*Names changed to protect identities
There are a lot of responses to the change of pace that our world is going through now. Some things hit us quickly, like fear, or the sudden relief that you can wallow (without guilt) at home. Hitting me now, however, is the longer-term challenge to stay motivated and passionate about my degree. All of these responses are valid, as any psychologist or good friend will tell you! Does every goal fulfil self-actualisation or have some become unhealthy habit rituals?
Last week, I read a great article about how so many millennials and gen z kids constantly need to feel busy in order to feel successful. Lots of us are proud of a lack of time and proud of an “I’m too busy to cook” attitude. Inspiring read, thank you Verity Johnson. This conflict between busy habits and neglected nutrition reminded me of a thought I had before this year started: when we make goals for ourselves and our future, I’m not so sure we stop to think if it’s healthy. Fair enough – when goal-setting, it’s normal to underestimate the potential issues and overestimate the tasty fruits of success. But, is it possible to acknowledge that the pace of goal setting and personal management could in itself be unhealthy? Can we make that extra step down into a DMC for a hot second… At university, there are many opportunities to fulfil the pinnacle need of “self-actualisation” (Remember Maslow’s Hierarchy of Needs?). At uni, you can follow your dreams to a better life and a better income. But that’s not the be-all and end-all of our time here. We need to be social to be healthy and recognise that being a UoA student comes with meaningful connections too. Given the times now, let’s check-in on some deeper needs to stay healthy.
Is your busy goal-setting screwing with the time you have to cook and eat good food as it does with many of us? Is your proudly busy schedule pushing away valuable social connections? And is constant goal-setting blocking out internal cues which relate to stress, boredom, sleepiness, irritability, hunger, curiosity, or arousal? We can push these human things aside for a long time in the face of highfalutin dreams of success, but at what cost to our health? Isolated and confronted with our basic habits, I think it’s harder to distract oneself with busy goals. That means it’s a really good time to check in with your mental health. What are you checking? Blood pressure, heart rate… I even googled some at home cortisol tests… No. Search for these quieter voices that say you need a break, or you need more stimulation, or you need to cut out Barbara* from your Facebook feed. Whatever – just listen closely, because it’s possible to tune into some unique frequencies now we’ve been given this opportunity to reflect.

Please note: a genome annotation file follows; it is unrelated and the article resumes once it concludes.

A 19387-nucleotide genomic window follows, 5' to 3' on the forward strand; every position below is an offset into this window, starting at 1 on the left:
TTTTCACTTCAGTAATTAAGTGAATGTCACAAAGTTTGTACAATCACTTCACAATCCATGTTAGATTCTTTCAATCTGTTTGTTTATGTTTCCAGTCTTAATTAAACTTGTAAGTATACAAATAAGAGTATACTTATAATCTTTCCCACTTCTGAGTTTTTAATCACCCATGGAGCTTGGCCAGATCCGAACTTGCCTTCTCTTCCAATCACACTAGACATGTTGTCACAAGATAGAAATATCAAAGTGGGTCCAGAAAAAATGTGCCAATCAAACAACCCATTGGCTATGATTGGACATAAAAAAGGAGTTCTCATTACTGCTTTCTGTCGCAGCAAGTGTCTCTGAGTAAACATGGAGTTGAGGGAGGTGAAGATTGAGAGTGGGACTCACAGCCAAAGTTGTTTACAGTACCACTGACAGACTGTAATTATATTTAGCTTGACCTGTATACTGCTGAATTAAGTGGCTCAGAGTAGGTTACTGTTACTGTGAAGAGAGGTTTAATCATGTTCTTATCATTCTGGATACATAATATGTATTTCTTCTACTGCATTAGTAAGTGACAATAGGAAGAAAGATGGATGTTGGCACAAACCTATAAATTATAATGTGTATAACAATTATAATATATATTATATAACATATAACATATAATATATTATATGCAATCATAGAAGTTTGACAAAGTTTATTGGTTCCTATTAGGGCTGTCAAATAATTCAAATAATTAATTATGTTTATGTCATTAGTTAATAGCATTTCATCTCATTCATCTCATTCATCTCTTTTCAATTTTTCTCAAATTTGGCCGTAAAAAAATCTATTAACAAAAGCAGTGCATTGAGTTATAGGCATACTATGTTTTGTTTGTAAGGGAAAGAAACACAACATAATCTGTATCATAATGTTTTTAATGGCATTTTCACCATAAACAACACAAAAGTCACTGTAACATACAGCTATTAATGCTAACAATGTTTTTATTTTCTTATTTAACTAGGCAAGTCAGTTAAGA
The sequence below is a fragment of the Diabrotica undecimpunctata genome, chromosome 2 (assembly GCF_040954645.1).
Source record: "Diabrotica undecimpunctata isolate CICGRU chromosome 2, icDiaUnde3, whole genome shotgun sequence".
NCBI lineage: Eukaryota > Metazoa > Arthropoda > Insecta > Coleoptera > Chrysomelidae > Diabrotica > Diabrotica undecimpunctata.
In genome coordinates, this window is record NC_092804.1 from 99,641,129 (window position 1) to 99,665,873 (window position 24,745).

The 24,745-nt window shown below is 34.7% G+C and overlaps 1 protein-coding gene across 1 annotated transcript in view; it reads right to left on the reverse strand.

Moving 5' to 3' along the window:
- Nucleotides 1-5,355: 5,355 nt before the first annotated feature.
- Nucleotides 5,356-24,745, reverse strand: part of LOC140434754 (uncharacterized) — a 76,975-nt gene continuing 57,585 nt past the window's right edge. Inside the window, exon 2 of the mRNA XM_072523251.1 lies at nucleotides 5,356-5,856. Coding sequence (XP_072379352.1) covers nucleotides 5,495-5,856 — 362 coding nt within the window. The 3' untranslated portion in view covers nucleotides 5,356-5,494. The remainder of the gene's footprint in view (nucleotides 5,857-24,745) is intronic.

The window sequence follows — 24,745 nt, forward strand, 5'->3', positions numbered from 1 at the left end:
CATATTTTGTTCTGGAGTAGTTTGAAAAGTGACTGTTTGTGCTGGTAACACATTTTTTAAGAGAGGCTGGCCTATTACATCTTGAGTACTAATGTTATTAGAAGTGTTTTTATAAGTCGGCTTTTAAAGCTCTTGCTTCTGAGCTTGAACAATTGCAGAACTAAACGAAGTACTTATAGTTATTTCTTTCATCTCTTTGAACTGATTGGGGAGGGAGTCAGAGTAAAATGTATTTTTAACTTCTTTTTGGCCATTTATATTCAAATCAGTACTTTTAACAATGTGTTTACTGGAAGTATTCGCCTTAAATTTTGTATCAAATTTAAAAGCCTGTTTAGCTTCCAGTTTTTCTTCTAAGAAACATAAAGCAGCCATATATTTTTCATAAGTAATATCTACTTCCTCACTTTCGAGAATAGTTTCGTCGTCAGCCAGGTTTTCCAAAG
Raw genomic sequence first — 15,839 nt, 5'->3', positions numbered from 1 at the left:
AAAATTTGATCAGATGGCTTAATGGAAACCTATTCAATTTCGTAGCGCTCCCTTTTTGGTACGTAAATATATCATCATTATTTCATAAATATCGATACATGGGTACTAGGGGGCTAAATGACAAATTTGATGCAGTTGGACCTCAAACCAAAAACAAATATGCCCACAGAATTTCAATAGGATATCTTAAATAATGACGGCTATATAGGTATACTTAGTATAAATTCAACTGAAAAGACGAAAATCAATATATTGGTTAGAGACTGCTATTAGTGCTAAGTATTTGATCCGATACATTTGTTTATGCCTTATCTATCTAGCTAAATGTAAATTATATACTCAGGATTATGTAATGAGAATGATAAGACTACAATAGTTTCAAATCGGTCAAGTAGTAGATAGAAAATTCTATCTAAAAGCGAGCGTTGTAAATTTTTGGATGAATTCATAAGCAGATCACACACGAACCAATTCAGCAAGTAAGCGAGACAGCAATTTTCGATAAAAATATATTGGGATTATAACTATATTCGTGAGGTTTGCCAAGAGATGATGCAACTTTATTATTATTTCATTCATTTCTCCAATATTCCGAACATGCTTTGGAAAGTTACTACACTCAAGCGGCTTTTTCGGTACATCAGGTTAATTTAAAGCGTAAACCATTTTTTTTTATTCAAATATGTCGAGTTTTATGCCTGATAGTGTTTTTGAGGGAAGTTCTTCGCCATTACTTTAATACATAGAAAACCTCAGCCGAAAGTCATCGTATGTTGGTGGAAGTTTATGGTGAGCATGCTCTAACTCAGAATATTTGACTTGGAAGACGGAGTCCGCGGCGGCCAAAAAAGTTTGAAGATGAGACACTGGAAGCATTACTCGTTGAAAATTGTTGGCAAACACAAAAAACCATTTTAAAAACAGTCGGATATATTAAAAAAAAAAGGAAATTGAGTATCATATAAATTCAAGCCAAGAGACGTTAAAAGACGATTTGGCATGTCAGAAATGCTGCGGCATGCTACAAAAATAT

It can be really scary to let go of the assumptions we make up about ourselves. Especially those assumptions that are like pillars we hold to prop up our ego. “I’m a nice person,” “I’m a type-A personality,” “I’m the funniest friend,” “I’m the hardest worker,” etc. The forces that have isolated us all can swipe huge chunks of our life away and lock what’s left of our personality in quarantine too – thanks Aunty Cindy. With so many daily patterns interrupted, we don’t have a choice in letting go of some of those personality pillars. If you dropped some of your goals and ambition in the teaching free week (like I did), and feel more settled in isolation now, what do you really miss about yourself? You get to pick and choose tasks to include in your life with some incredible freedom now. It doesn’t take a genius to figure out this is an excellent time to cut out some shit friends, cut out some coffee habits, reconnect with family, or reconnect with old hobbies. You could probably cut out some unnecessary internal pressure too. Focus on the goals that matter most to you because it comes from a meaningful and sensitive place. Let the other milestones that don’t matter so much sail by, while you pursue what really makes you tick.
I will finish with a piece of wisdom I picked up from binge re-watching Avatar: The Last Airbender. In a tender moment, General Iroh (despite being from the Fire Nation, he’s really the rock of the whole show) turns to his nephew. He says, “No! Zuko! You must never give into despair. Allow yourself to slip down that road, and you surrender to your lowest instincts. In the darkest times, hope is something you give yourself. That is the meaning of inner strength.” Listen very closely to yourself and those who care about you. Sometimes it can be shouted like Iroh to Zuko. But sometimes it’s quiet and invisible, like hope, that could otherwise be drowned out by overly busy thoughts and ambitions.